Share this story...
Latest News

One week at Arizona Sports 620

I was the host of “NFL First Look,” my first sports talk show in April of 1991. I went from market 462 to 119 to 29 and now to Phoenix. In those 20-plus years as a talk show host — working to earn the dream job I have now — I have never experienced a week like this. In all the years you’ve lived in Phoenix, I’m assuming you’ve never seen a week like this either.

One year ago today, the Cardinals were at the Senior Bowl with Ken Whisenhunt and Ray Horton as coaches led by GM Rod Graves; Alvin Gentry, Dan Majerle and Elston Turner were coaching Suns players Steve Nash and Grant Hill; and the Diamondbacks were preparing to start spring training hoping Justin Upton could lead them to consecutive NL West titles.

In one week we’ve been introduced to Bruce Arians and Todd Bowles, and to a lesser degree Steve Keim; Lindsey Hunter and (you could argue because he wasn’t very visible before last week) Lance Blanks are Phoenix household names; and Martin Prado is here to save us at third but might only be here for a year.

What just happened?

I have no idea what just happened but I can tell you how I felt going through it. The best way to go through the week is to go through the names.


My choice would have been Ray Horton as head coach with Norv Turner as the offensive coordinator. Horton on Burns and Gambo replied, “unequivocally” when asked if he was confident in his ability to bring in Turner Having said that, hiring Arians is not a mistake. He was clearly the most qualified assistant coach on the market to be promoted to head coach. Unlike other assistant coaches, he was a head coach last year, filling in for Chuck Pagano during his illness.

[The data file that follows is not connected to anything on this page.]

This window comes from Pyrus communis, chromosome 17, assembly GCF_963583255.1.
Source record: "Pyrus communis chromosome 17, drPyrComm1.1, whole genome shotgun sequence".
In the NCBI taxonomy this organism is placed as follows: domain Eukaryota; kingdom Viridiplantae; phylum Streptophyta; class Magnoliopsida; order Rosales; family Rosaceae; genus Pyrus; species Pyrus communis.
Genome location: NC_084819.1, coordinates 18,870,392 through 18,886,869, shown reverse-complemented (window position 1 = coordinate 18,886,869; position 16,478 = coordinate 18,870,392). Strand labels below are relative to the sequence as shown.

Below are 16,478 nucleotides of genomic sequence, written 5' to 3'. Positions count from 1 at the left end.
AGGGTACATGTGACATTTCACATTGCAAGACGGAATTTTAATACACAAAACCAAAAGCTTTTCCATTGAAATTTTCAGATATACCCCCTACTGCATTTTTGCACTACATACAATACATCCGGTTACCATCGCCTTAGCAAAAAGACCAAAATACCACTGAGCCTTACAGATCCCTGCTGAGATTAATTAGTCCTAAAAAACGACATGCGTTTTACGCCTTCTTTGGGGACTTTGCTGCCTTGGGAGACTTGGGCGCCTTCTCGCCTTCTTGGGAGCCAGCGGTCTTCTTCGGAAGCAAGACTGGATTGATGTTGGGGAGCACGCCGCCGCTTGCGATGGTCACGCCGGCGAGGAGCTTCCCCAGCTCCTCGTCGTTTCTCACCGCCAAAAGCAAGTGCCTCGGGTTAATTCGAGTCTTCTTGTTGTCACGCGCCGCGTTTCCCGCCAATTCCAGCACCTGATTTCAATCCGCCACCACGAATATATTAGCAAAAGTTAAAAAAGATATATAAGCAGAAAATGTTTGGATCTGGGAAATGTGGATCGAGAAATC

It is impossible to be in a room with Arians and not be swept up by his passion. Agreed, emotion doesn’t win football games. Execution does. I believe Arians’ passion translates to others believing in his system. Belief in what you’re being told makes it easier to execute. Combine his passion and knowledge with the coup of signing Tom Moore — who NFL personnel guru Gil Brandt told us was a steal — makes anyone believe that the days of being ranked in the 30s offensively are over.

Great move, Cardinals.


I completely agree with trading Justin Upton. I don’t like this trade, however. Signing Prado to a contract extension will move this trade up to the “it’s OK” designation. If you trade a major piece like Upton, I think you have to shoot for more than “OK.”

In the era of drug-using athletes, stories of mistreating women and criminal arrests, Justin Upton is not a bad guy. However, through the prism of clubhouse leader, work ethic and team focus, Upton was a bad locker room guy. Let’s say Upton is hurt and doesn’t come in or is late for his rehab work. Do you think the guys in the clubhouse believe he’s all in to help the team win? If he’s throwing bats around because he went 0-for-4 despite the team having a thrilling come-from-behind win, don’t you think his teammates wish he would be a little happier for the collective group?

It comes down to one thing, Justin Upton had run out of opportunities to reach his potential in Arizona. No matter how high you think his ceiling is, he wasn’t going to reach it here and had to be traded.

My problem with the deal was you traded a player who will be great somewhere else and didn’t get great return. Make no mistake, Upton will succeed wildly in Atlanta. The collection of players received need to match that success and I don’t think they will.

Average move, Diamondbacks.


There are so many things Sarver has done in the past that I have completely disagreed with. Watching the Suns from the outside, it seems Sarver either makes bad hires or drives away people who are the good hires. I think years of selling off draft picks was either cheap or misguided. Fair or not, Sarver must make it to the NBA Finals for fans to ever think of his tenure as owner as worth the pain they feel.